13.4 the gold-salt trade

The gold-salt trade was an exchange of salt for gold between Mediterranean economies and West African countries during the Middle Ages. West African kingdoms, such as the Soninke empire of Ghana and the empire of Mali that succeeded it, were rich in gold but lacked salt, a commodity that countries around the Mediterranean had in plenty. 13.4 The Gold-Salt Trade Many items were traded between North Africa and West Africa, but the two goods that were most in demand were gold and salt. The North Africans wanted gold, which came from the forest region south of Ghana. The people in the forests wanted salt, which came from the Sahara. Salt from the Sahara desert was one of the major trade goods of ancient West Africa where very little naturally occurring deposits of the mineral could be found. Transported via camel caravans and by boat along such rivers as the Niger and Senegal, salt found its way to trading centres like Koumbi Saleh, Niani, and Timbuktu, where it was either passed further south or exchanged for other goods

-porcelain Salt more precious than gold. enhance food flavors,replace body salts,and preserve food - replace body salts -acquired in salt flats The source of Gold By: Emerson Logan Geno - preserve food Questions Wangara = source of gold. - enhance flavor Made coins of gold. 13.4 The Gold-Salt Trade Explain why salt was important to the people in the West African forest. Salt is needed to replace salt lost through perspiration. It also keeps food from spoiling, the people like its taste, and cattle need it. Explain why gold was important. Gold is important because it is used to make coins and to purchase silk and 13.4 The Gold-Salt Trade Many items were traded between North Africa and West Africa, but the two goods that were most in demand were gold and salt. The North Africans wanted gold, which came from the forest region south of Ghana. The people in the forests wanted salt, which came from the Sahara. Ghana made most of its money from the taxes it 13.4 The Gold-Salt Trade Fill in the voice bubbles. Have the North African trader explain why salt was important to the people in the West African forest. Have the Wangaran explain why gold was important. Have the king explain how Ghana became wealthy through trans-Saharan caravan trade. 13.5 The Exchange of Goods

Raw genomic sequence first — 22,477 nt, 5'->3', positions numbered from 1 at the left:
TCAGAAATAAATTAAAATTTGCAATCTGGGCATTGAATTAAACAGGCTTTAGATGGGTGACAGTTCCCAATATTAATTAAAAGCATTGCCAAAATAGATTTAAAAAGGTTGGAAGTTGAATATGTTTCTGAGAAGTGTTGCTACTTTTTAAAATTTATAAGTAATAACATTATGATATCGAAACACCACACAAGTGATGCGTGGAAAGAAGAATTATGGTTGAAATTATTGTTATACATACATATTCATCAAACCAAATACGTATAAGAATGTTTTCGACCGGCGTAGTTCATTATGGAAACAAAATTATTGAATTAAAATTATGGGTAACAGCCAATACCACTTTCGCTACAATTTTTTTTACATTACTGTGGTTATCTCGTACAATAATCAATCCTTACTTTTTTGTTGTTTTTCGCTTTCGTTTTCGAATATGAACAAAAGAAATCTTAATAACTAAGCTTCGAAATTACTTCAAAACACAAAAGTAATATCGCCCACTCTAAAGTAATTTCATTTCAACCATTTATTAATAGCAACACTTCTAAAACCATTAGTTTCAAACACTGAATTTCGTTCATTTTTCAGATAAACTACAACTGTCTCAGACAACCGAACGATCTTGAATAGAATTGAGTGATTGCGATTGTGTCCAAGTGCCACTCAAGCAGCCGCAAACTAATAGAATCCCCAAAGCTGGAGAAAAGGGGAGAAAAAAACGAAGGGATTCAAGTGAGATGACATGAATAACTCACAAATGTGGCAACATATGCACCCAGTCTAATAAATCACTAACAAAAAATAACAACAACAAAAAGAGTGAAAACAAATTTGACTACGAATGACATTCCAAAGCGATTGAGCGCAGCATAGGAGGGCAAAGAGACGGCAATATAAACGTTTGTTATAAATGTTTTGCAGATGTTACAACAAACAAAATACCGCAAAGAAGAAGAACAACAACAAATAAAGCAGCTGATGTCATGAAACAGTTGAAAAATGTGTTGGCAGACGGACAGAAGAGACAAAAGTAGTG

By the 6th century AD, the lucrative trans-Saharan trade in gold, salt and slaves had begun, facilitating the rise of West Africa's great empires. There are a few 

Salt was important to the W.A. because they needed salt for their diets and they would loose so much salt when they sweat because of the extreme heat, so they craved and ate salt to get back what they had lost. tradition= merchants capture gold miners for location taxes=all goods At the designated trade location, the salt traders would display the salt they brought, beat their drums to announce their intention to trade, and return to their camp. The gold traders, hearing the drums, would show up, have a look at the salt, and place an amount of gold that they believe would be a fair trade. The gold-salt trade was an exchange of salt for gold between Mediterranean economies and West African countries during the Middle Ages. West African kingdoms, such as the Soninke empire of Ghana and the empire of Mali that succeeded it, were rich in gold but lacked salt, a commodity that countries around the Mediterranean had in plenty. 13.4 The Gold-Salt Trade Many items were traded between North Africa and West Africa, but the two goods that were most in demand were gold and salt. The North Africans wanted gold, which came from the forest region south of Ghana. The people in the forests wanted salt, which came from the Sahara.